Yonex is one of the most respected brands in tennis, and their rackets are the choice of many pro players. Tennis Warehouse takes us inside the Japanese company’s warehouse for a look at their production process, which seamlessly blends a human and robotic workforce.
Clamps are readily available at your local hardware store, but if you’re industrious, you could always make your own. Pask Makes shows off a square clamp he made from steel, and walks through the process of building one with handheld tools, then ramping up production with professional workbench tools.
Ank Creative makes miniature cars out of plastic. We’ve seen the DeLorean they made from a cigarette lighter, now here’s another movie-inspired ride. This time we’ve got a recreation of the Batmobile from Tim Burton’s Batman, carved from black plastic scrounged from a speaker cabinet and a few other bits and bobs.
The Q has built more than their share of unusual bicycles over the years. But unlike their earlier approach to making wheel spokes disappear, this time they actually built a working hubless bike. The trick is that it redirects the chain to the outer edge of the wheel instead of its center.
Have some old closet doors lying around? Guitar builder Tim Sway shows us how he took the thin wood used to make hollow-core doors and used it to build a totally serviceable acoustic guitar. He laminated together strips from the edges of the door with epoxy to create the guitar’s neck and used the main panels for its body.
As we’ve seen before, Ross The Random has a knack for turning bits of hardware into small works of art. In this video, he shows us how he took an old copper nozzle from a MIG welder and transformed it into a badass ring based on the visage of Spider-Man’s terrifying nemesis Carnage.
Captain America’s shield possesses some impressive, but implausible physical characteristics. In addition to its near indestructibility and ability to absorb energy, it can bounce off of surfaces and come back to Cap. JLaservideo wanted to see what it would take to replicate the shield’s key features, including its ricochet.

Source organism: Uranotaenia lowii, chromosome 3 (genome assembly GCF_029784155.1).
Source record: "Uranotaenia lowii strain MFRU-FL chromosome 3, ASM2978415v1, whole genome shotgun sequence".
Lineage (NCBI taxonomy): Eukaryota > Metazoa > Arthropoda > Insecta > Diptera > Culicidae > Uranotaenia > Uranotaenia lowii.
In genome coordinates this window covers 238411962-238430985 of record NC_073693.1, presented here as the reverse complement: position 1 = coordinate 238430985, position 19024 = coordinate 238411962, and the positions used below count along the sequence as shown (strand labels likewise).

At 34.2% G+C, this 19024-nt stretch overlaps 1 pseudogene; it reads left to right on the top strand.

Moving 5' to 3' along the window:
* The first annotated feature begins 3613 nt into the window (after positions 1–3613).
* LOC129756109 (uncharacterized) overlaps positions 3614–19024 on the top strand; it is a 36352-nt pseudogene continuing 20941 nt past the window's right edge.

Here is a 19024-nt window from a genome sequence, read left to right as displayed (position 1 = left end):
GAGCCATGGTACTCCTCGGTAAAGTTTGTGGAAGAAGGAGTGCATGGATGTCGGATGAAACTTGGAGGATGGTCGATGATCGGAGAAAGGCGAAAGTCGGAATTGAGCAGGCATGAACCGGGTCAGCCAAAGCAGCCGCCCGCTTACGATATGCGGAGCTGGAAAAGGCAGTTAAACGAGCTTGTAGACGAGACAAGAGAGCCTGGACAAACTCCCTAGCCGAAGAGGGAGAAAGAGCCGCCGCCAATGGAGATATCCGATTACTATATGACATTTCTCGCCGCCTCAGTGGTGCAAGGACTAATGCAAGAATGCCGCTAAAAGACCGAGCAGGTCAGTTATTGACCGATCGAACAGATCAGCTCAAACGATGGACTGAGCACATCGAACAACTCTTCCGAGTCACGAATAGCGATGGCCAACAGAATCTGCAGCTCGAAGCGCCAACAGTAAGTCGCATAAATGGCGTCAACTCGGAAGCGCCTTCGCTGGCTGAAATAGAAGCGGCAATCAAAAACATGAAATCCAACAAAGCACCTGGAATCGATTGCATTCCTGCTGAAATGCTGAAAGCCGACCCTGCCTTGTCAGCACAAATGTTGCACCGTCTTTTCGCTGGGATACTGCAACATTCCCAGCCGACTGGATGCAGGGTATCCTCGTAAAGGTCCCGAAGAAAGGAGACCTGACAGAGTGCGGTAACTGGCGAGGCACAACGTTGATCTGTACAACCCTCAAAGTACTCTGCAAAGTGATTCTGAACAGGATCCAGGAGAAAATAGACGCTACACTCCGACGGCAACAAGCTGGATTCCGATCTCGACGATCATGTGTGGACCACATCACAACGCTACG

The wider the tires on your bike, the more traction you’ll get on loose terrain like sand, mud, or gravel. But there are fat-tire bikes, and then there’s BigWR’s Bigfoot bike, which he rigged with the wheels and tires from an off-road truck. We’re guessing it requires quite a bit of leg strength to keep those wheels turning.
Electric scooters usually have tiny wheels, which makes them agile but not exactly grippy. The Q’s oversize scooter has a bit more contact patch thanks to its Formula One wheels, wrapped in slick Pirelli P-Zero tires. It’s powered by a 25kw brushless electric motor and has a battery pack under its riding deck.
A triple-decker crossbow seems like an odd idea, though we guess it could improve your chances of hitting your target. The video game Hood: Outlaws & Legends features a wrist-mounted version of such a device, and now, thanks to Black Beard Projects we have a working, real-world version of this unusual weapon.
Go inside of Italy’s Beta Utensili factory, where they take pieces of raw steel, heat them, hot roll, and machine hammer them into their rough shapes, before cutting them out, sand blasting, grinding, tumbling, and refining their openings before hardening and plating each piece into a finished combination wrench.
When you think about it, it’s pretty impressive how a tape measure can neatly coil up 15 or more feet of metal into a case you can clip onto your belt loop. Science Channel’s Machines: How They Work dissects the modern tape measure to show us its inner workings.
One of the most important parts of any workshop is having some way to store and organize tools. Builder Ben Tardif decided he wanted something that offered flexibility, so he built a wall storage system that uses French cleats for hanging and arranging custom bins and shelves that hold his most frequently used tools.